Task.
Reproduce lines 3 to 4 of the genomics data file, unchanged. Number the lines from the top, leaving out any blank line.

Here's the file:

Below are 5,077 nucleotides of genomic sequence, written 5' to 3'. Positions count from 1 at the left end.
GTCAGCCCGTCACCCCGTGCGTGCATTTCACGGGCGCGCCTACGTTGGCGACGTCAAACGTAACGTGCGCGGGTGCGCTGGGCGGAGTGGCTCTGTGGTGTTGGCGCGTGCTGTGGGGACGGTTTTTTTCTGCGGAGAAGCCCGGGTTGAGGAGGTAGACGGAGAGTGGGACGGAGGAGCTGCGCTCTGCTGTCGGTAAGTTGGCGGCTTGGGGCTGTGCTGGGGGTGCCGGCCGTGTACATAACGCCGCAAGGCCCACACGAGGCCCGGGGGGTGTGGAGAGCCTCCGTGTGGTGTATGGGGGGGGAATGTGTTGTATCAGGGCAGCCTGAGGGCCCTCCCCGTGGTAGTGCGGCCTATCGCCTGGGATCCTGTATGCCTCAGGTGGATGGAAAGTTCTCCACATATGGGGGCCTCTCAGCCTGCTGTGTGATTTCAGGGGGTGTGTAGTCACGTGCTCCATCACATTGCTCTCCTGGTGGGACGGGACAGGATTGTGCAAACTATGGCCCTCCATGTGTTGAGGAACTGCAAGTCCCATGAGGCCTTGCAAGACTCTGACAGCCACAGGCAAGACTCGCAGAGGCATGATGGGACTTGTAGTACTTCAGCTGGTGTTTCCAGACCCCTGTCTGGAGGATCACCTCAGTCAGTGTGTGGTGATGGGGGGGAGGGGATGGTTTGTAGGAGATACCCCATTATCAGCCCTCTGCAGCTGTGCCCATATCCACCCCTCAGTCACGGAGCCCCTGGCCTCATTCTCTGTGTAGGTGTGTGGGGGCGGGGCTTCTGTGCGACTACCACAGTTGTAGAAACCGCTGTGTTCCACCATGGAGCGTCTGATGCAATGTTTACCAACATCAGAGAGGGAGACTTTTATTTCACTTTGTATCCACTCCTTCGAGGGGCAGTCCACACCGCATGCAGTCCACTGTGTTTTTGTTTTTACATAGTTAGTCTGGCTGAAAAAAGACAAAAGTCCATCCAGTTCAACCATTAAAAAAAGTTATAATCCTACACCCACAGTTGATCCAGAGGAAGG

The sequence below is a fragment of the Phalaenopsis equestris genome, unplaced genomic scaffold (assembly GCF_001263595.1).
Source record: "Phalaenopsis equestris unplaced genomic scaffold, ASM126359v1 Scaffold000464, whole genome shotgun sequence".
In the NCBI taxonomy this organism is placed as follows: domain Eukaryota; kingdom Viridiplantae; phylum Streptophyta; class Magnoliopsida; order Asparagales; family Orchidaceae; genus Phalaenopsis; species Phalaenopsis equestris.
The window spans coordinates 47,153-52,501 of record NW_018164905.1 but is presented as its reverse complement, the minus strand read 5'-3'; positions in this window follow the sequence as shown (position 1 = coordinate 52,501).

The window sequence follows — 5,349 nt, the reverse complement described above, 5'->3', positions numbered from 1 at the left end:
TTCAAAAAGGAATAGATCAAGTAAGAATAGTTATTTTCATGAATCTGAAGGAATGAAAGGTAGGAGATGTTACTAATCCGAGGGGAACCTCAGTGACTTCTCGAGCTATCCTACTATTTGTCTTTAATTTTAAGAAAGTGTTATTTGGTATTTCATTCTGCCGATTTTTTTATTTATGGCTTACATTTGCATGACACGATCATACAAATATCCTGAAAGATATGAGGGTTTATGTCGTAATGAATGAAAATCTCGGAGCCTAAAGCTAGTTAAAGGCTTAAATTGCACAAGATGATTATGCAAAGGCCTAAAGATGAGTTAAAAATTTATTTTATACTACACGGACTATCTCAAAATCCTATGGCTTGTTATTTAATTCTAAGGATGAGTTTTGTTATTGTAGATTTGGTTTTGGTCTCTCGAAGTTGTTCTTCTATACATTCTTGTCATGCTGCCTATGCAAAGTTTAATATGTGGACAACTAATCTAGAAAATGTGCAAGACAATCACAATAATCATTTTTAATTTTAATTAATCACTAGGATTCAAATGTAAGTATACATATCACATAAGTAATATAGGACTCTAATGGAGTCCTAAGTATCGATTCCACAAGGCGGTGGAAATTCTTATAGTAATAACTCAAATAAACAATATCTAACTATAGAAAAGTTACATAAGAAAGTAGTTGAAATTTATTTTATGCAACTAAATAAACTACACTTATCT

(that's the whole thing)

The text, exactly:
The sequence below is a fragment of the Phalaenopsis equestris genome, unplaced genomic scaffold (assembly GCF_001263595.1).
Source record: "Phalaenopsis equestris unplaced genomic scaffold, ASM126359v1 Scaffold000464, whole genome shotgun sequence".